A more detailed origin story for Superman was presented in issue #53 to mark the character's tenth anniversary. Another part of the Superman mythos which had originated on the radio program made its way into the comic books when kryptonite was featured in a story by Bill Finger and Al Plastino. Superman was the first DC title with a letters column as a regular feature beginning with issue #124. In the view of comics historian Les Daniels, artist Curt Swan became the definitive artist of Superman in the early 1960s with a "new look" to the character that replaced Wayne Boring's version. Writer Jim Shooter and Swan crafted the story "Superman's Race With the Flash!" in Superman #199 which featured the first race between the Flash and Superman, two characters known for their super-speed powers. Julius Schwartz became the title's editor with issue #233 and together with writer Denny O'Neil and artist Curt Swan streamlined the Superman mythos, starting with the elimination of Kryptonite. Elliot S. Maggin began his long association with the title with the story "Must There Be a Superman?" in issue #247.
Writer Cary Bates, in collaboration with Swan, introduced such characters as the supervillain Terra-Man in issue #249 and the superhero Vartox in issue #281. Issues #272, #278, #284 of the series were in the 100 Page Super Spectacular format. Superman #300 featured an out-of-continuity story by Bates and Maggin which imagined the infant Superman landing on Earth in 1976 and becoming a superhero in 2001; the tale was an inspiration for Mark Millar's Superman: Red Son limited series published in 2003. DC's parent company Warner Communications reinstated the byline for Jerry Siegel and Joe Shuster, dropped decades earlier and the first issue with the restored credit was Superman #301. Martin Pasko and Swan created the Master Jailer character in issue #331; the bottle city of Kandor, introduced in 1958, was restored to normal size in a story by Len Wein and Swan in Superman #338. The series reached issue #400 in October 1984; that issue featured work by several popular comics artists including the only major DC work by Jim Steranko as well as an introduction by noted science-fiction author Ray Bradbury.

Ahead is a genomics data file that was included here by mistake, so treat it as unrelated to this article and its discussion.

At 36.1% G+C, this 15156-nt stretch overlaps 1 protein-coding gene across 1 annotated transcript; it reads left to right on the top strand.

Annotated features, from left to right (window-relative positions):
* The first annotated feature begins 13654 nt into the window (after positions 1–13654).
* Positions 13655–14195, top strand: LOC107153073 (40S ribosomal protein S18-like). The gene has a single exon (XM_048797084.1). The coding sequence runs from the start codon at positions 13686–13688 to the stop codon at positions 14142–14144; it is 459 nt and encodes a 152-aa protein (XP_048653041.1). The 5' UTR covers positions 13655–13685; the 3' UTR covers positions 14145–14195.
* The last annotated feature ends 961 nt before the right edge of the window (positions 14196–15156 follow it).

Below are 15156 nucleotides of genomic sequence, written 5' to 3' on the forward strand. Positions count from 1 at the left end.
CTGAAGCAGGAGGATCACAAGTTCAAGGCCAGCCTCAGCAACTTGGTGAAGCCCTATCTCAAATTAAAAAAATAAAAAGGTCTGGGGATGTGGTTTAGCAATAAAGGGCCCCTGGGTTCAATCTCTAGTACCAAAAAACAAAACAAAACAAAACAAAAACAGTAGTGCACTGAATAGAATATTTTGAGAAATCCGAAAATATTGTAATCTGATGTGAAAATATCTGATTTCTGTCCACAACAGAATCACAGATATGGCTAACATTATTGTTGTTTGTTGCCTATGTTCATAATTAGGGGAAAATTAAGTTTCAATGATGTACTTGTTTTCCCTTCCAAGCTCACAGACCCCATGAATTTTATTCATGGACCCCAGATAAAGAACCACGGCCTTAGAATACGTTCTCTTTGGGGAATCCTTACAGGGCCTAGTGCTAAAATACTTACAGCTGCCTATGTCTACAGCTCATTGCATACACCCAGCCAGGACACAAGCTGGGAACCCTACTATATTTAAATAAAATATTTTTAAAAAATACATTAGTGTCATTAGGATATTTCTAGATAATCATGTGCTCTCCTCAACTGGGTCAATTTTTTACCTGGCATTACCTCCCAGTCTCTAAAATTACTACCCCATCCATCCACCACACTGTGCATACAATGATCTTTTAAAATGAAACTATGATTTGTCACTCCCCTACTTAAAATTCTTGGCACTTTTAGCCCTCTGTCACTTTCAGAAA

Superman ran uninterrupted until the mid-1980s, when DC Comics instituted a line-wide relaunch with the 1985 event maxi-series Crisis on Infinite Earths. Folding their vast multiverse into a single shared universe and his supporting cast would receive a massive overhaul at the hands of writer/artist John Byrne. One last story, which marked the end of Schwartz's tenure as editor of the series, was published to give a send-off to the former status quo: Alan Moore's Whatever Happened to the Man of Tomorrow? The story's first part saw publication in Superman #423, which would be the last issue before the title was relaunched with its legacy numbering as The Adventures of Superman. Superman was relaunched with a new #1 issue in a second volume in 1986, was published concurrently with The Adventures of Superman; the Adventures of Superman was numbered from issue #424 to issue #649, for a total of 228 monthly issues including issue #0 published between issues #516 and #517 as a tie-in to the Zero Hour limited series and issue #1,000,000 as a tie-in to the DC One Million limited series and nine Annuals published between 1987 and 1997.
When the series was relaunched in late 1986 under its new title, the creative team was writer